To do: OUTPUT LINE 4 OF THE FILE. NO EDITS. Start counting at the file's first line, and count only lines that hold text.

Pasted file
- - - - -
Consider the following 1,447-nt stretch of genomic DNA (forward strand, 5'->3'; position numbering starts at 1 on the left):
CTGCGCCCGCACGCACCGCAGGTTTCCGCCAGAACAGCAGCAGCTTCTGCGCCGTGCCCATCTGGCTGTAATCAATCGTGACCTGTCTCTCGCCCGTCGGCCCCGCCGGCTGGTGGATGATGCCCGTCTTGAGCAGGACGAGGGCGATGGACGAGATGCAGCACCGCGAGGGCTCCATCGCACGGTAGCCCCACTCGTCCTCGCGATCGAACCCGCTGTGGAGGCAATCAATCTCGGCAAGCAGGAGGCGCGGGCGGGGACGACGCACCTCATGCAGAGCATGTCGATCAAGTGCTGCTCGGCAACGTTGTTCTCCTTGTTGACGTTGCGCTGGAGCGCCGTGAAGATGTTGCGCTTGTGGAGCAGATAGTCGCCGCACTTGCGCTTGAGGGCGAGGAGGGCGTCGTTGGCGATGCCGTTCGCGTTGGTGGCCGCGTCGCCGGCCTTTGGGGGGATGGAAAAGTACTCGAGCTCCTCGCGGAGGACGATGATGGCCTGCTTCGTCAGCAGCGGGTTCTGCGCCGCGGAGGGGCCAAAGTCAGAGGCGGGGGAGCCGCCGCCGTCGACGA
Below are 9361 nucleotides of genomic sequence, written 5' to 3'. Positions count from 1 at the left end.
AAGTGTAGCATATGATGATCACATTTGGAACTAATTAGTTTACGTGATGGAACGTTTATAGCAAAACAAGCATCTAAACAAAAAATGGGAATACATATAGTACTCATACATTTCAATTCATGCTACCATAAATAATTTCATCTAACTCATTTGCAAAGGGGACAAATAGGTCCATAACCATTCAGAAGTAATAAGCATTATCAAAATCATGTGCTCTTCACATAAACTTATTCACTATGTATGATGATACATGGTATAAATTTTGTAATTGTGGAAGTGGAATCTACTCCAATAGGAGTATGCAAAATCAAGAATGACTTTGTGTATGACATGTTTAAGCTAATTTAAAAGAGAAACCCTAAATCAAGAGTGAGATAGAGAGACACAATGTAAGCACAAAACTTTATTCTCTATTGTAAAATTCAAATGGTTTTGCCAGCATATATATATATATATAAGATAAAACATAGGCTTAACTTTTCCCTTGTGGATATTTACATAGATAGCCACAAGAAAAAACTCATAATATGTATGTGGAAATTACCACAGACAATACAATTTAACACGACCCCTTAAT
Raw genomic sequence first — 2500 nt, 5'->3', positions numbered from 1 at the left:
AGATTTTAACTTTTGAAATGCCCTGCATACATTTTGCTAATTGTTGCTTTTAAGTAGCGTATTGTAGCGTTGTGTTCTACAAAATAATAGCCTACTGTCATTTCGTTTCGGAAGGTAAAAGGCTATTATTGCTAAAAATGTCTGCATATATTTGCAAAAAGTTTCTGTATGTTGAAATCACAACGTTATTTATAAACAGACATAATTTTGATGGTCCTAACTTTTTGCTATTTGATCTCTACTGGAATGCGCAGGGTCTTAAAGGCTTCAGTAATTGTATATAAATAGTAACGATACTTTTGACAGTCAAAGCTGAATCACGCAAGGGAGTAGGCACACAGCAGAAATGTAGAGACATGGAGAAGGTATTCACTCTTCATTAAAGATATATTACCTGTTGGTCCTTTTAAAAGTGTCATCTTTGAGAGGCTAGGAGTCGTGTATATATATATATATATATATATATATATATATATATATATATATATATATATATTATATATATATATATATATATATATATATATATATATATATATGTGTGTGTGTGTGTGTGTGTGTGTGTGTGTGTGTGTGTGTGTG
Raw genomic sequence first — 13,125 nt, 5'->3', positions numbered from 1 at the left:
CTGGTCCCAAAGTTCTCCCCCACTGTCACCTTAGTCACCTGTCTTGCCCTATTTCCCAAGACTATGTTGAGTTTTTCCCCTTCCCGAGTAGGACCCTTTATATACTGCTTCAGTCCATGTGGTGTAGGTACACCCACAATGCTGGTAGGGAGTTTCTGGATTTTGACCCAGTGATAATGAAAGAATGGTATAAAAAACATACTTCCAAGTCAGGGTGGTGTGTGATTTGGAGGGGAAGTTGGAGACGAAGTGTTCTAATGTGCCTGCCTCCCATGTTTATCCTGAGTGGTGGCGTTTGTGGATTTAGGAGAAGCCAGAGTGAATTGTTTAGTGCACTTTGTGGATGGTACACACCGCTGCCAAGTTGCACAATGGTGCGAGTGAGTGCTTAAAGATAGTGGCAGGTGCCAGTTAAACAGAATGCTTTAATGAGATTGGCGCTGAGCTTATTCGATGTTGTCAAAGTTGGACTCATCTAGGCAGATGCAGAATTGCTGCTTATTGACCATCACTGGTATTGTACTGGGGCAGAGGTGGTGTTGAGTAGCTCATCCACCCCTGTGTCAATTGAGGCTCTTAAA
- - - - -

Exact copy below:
AAGTGTAGCATATGATGATCACATTTGGAACTAATTAGTTTACGTGATGGAACGTTTATAGCAAAACAAGCATCTAAACAAAAAATGGGAATACATATAGTACTCATACATTTCAATTCATGCTACCATAAATAATTTCATCTAACTCATTTGCAAAGGGGACAAATAGGTCCATAACCATTCAGAAGTAATAAGCATTATCAAAATCATGTGCTCTTCACATAAACTTATTCACTATGTATGATGATACATGGTATAAATTTTGTAATTGTGGAAGTGGAATCTACTCCAATAGGAGTATGCAAAATCAAGAATGACTTTGTGTATGACATGTTTAAGCTAATTTAAAAGAGAAACCCTAAATCAAGAGTGAGATAGAGAGACACAATGTAAGCACAAAACTTTATTCTCTATTGTAAAATTCAAATGGTTTTGCCAGCATATATATATATATATAAGATAAAACATAGGCTTAACTTTTCCCTTGTGGATATTTACATAGATAGCCACAAGAAAAAACTCATAATATGTATGTGGAAATTACCACAGACAATACAATTTAACACGACCCCTTAAT